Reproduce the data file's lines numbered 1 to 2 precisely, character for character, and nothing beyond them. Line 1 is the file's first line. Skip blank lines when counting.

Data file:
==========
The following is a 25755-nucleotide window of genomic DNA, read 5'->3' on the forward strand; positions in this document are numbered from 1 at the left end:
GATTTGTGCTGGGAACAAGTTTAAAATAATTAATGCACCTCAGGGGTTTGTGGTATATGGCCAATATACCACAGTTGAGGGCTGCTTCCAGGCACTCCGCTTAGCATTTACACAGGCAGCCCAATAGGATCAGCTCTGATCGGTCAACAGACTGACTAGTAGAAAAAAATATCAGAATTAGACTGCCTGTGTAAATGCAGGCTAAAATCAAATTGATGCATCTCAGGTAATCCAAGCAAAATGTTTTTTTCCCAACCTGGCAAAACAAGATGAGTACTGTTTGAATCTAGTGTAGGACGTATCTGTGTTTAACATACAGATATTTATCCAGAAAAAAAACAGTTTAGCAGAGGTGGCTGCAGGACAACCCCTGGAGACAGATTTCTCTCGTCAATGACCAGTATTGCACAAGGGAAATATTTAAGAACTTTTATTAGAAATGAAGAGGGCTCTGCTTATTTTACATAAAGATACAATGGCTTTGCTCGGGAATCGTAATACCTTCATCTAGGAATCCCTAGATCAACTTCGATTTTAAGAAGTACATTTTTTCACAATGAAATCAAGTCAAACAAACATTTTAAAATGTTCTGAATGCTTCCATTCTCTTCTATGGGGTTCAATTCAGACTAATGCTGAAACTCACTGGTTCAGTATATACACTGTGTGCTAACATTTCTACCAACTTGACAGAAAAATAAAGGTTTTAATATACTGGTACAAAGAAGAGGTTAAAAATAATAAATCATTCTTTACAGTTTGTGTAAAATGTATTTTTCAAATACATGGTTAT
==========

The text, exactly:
The following is a 25755-nucleotide window of genomic DNA, read 5'->3' on the forward strand; positions in this document are numbered from 1 at the left end:
GATTTGTGCTGGGAACAAGTTTAAAATAATTAATGCACCTCAGGGGTTTGTGGTATATGGCCAATATACCACAGTTGAGGGCTGCTTCCAGGCACTCCGCTTAGCATTTACACAGGCAGCCCAATAGGATCAGCTCTGATCGGTCAACAGACTGACTAGTAGAAAAAAATATCAGAATTAGACTGCCTGTGTAAATGCAGGCTAAAATCAAATTGATGCATCTCAGGTAATCCAAGCAAAATGTTTTTTTCCCAACCTGGCAAAACAAGATGAGTACTGTTTGAATCTAGTGTAGGACGTATCTGTGTTTAACATACAGATATTTATCCAGAAAAAAAACAGTTTAGCAGAGGTGGCTGCAGGACAACCCCTGGAGACAGATTTCTCTCGTCAATGACCAGTATTGCACAAGGGAAATATTTAAGAACTTTTATTAGAAATGAAGAGGGCTCTGCTTATTTTACATAAAGATACAATGGCTTTGCTCGGGAATCGTAATACCTTCATCTAGGAATCCCTAGATCAACTTCGATTTTAAGAAGTACATTTTTTCACAATGAAATCAAGTCAAACAAACATTTTAAAATGTTCTGAATGCTTCCATTCTCTTCTATGGGGTTCAATTCAGACTAATGCTGAAACTCACTGGTTCAGTATATACACTGTGTGCTAACATTTCTACCAACTTGACAGAAAAATAAAGGTTTTAATATACTGGTACAAAGAAGAGGTTAAAAATAATAAATCATTCTTTACAGTTTGTGTAAAATGTATTTTTCAAATACATGGTTAT